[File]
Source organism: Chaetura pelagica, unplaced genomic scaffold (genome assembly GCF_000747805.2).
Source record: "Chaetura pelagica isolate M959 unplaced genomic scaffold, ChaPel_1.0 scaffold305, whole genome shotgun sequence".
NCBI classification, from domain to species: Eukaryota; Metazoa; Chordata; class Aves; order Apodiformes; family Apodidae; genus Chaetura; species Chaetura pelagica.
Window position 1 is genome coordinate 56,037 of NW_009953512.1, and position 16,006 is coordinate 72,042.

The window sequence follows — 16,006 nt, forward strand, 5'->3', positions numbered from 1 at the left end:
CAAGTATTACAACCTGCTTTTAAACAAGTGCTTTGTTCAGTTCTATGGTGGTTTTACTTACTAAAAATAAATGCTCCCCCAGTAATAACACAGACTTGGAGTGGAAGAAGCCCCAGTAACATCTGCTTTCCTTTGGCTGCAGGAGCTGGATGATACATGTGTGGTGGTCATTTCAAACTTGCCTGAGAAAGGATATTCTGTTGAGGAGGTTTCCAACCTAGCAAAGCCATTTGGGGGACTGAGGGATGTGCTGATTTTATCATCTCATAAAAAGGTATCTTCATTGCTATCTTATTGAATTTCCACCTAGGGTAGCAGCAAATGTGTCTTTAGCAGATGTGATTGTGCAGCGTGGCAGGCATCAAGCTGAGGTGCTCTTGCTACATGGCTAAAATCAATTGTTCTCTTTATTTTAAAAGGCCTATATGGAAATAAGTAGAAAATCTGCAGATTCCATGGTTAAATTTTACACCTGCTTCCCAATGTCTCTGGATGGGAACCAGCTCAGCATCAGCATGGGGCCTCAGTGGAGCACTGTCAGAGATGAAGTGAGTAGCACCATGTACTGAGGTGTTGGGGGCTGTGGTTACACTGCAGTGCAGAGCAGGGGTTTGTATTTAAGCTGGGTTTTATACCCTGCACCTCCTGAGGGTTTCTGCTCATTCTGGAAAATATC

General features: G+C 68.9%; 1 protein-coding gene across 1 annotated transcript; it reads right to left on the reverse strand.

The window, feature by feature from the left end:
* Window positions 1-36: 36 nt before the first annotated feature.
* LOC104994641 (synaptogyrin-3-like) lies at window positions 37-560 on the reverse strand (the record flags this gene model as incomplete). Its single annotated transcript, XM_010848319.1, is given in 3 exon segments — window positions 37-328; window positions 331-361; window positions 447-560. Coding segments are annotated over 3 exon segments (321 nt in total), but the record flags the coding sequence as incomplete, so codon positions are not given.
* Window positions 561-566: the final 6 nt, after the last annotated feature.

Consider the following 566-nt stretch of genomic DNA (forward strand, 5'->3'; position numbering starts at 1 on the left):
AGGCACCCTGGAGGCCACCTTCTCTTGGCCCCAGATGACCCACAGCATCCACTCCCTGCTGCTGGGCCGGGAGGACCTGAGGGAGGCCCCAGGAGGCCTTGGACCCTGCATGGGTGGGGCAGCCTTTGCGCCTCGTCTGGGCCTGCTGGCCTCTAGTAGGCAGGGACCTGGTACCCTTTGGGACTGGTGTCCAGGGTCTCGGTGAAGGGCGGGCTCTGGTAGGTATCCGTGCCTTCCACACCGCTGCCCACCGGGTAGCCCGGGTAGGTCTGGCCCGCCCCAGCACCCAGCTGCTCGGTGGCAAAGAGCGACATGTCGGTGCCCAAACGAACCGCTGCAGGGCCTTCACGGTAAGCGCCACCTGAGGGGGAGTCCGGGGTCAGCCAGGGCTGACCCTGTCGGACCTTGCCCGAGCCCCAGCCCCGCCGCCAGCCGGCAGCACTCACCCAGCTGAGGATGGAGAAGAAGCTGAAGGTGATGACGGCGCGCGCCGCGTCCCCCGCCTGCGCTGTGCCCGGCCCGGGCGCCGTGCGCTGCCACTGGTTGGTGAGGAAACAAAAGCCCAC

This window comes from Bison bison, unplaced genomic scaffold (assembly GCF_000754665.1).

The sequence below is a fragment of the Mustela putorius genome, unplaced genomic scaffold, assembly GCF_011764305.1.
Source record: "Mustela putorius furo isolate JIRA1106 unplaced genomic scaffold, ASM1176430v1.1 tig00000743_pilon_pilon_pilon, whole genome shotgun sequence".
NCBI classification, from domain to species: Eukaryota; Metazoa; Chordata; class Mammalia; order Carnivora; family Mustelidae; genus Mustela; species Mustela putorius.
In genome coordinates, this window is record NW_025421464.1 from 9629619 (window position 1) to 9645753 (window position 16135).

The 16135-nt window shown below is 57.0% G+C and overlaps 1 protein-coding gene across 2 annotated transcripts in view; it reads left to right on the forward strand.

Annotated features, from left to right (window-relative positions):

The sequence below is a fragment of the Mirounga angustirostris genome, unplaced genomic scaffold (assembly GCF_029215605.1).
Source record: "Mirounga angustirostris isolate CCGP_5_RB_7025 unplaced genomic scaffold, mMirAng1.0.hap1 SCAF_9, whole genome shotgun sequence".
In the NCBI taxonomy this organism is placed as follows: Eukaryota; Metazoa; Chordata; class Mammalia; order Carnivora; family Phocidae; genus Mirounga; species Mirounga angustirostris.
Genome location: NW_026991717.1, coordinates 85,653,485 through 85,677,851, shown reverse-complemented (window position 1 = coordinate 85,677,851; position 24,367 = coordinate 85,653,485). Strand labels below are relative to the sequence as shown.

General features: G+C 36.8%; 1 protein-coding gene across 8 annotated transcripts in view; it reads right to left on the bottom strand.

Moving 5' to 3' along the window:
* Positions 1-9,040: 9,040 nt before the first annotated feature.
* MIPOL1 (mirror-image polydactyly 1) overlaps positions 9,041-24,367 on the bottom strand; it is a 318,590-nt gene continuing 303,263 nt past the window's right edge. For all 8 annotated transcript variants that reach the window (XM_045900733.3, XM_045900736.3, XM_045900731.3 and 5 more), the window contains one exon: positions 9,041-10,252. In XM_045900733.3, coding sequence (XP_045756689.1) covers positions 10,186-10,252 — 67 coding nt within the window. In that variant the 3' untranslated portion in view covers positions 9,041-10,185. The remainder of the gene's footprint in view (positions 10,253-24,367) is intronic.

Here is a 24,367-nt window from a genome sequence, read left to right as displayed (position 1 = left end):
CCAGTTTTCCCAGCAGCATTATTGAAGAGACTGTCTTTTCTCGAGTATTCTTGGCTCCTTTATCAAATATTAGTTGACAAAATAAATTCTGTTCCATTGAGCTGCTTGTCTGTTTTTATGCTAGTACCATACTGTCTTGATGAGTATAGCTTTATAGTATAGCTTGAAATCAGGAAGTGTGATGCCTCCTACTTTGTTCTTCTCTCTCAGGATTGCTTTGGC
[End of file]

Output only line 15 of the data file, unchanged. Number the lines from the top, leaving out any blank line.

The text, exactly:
The sequence below is a fragment of the Mustela putorius genome, unplaced genomic scaffold, assembly GCF_011764305.1.